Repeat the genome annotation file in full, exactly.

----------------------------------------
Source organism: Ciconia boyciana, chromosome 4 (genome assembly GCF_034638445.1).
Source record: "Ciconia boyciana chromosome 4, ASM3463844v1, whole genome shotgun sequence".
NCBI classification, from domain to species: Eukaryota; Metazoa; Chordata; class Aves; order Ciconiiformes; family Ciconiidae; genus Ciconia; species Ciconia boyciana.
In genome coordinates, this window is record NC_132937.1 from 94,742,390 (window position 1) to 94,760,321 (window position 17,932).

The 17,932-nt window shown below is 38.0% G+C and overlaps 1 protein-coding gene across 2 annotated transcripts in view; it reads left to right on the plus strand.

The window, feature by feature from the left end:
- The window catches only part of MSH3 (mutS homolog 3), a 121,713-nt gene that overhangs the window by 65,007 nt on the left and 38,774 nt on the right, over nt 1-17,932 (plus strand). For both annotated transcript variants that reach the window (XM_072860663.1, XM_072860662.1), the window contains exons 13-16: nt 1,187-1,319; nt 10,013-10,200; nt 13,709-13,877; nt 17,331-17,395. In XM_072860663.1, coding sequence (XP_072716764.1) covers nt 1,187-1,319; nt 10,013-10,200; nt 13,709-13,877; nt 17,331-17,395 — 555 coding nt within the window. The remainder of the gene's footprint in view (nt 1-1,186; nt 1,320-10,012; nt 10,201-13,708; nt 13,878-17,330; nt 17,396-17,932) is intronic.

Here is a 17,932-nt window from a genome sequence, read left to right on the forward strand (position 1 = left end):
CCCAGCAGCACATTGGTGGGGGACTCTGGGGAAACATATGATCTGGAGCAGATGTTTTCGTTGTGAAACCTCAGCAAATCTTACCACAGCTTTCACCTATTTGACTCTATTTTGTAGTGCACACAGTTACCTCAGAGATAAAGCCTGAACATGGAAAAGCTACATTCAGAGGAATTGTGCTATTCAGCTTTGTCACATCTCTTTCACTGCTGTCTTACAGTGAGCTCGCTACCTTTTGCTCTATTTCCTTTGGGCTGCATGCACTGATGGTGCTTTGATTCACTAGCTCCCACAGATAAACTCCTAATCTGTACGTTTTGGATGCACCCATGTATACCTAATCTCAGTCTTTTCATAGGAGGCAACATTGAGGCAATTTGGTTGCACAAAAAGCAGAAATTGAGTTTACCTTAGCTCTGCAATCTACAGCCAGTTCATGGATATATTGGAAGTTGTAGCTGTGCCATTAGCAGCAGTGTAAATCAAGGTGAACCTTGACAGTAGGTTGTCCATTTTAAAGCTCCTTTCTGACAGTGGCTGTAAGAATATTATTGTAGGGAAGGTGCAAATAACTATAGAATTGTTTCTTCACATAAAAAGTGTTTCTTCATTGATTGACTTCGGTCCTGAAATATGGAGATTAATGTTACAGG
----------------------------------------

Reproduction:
Source organism: Ciconia boyciana, chromosome 4 (genome assembly GCF_034638445.1).
Source record: "Ciconia boyciana chromosome 4, ASM3463844v1, whole genome shotgun sequence".
NCBI classification, from domain to species: Eukaryota; Metazoa; Chordata; class Aves; order Ciconiiformes; family Ciconiidae; genus Ciconia; species Ciconia boyciana.
In genome coordinates, this window is record NC_132937.1 from 94,742,390 (window position 1) to 94,760,321 (window position 17,932).

The 17,932-nt window shown below is 38.0% G+C and overlaps 1 protein-coding gene across 2 annotated transcripts in view; it reads left to right on the plus strand.

The window, feature by feature from the left end:
- The window catches only part of MSH3 (mutS homolog 3), a 121,713-nt gene that overhangs the window by 65,007 nt on the left and 38,774 nt on the right, over nt 1-17,932 (plus strand). For both annotated transcript variants that reach the window (XM_072860663.1, XM_072860662.1), the window contains exons 13-16: nt 1,187-1,319; nt 10,013-10,200; nt 13,709-13,877; nt 17,331-17,395. In XM_072860663.1, coding sequence (XP_072716764.1) covers nt 1,187-1,319; nt 10,013-10,200; nt 13,709-13,877; nt 17,331-17,395 — 555 coding nt within the window. The remainder of the gene's footprint in view (nt 1-1,186; nt 1,320-10,012; nt 10,201-13,708; nt 13,878-17,330; nt 17,396-17,932) is intronic.

Here is a 17,932-nt window from a genome sequence, read left to right on the forward strand (position 1 = left end):
CCCAGCAGCACATTGGTGGGGGACTCTGGGGAAACATATGATCTGGAGCAGATGTTTTCGTTGTGAAACCTCAGCAAATCTTACCACAGCTTTCACCTATTTGACTCTATTTTGTAGTGCACACAGTTACCTCAGAGATAAAGCCTGAACATGGAAAAGCTACATTCAGAGGAATTGTGCTATTCAGCTTTGTCACATCTCTTTCACTGCTGTCTTACAGTGAGCTCGCTACCTTTTGCTCTATTTCCTTTGGGCTGCATGCACTGATGGTGCTTTGATTCACTAGCTCCCACAGATAAACTCCTAATCTGTACGTTTTGGATGCACCCATGTATACCTAATCTCAGTCTTTTCATAGGAGGCAACATTGAGGCAATTTGGTTGCACAAAAAGCAGAAATTGAGTTTACCTTAGCTCTGCAATCTACAGCCAGTTCATGGATATATTGGAAGTTGTAGCTGTGCCATTAGCAGCAGTGTAAATCAAGGTGAACCTTGACAGTAGGTTGTCCATTTTAAAGCTCCTTTCTGACAGTGGCTGTAAGAATATTATTGTAGGGAAGGTGCAAATAACTATAGAATTGTTTCTTCACATAAAAAGTGTTTCTTCATTGATTGACTTCGGTCCTGAAATATGGAGATTAATGTTACAGG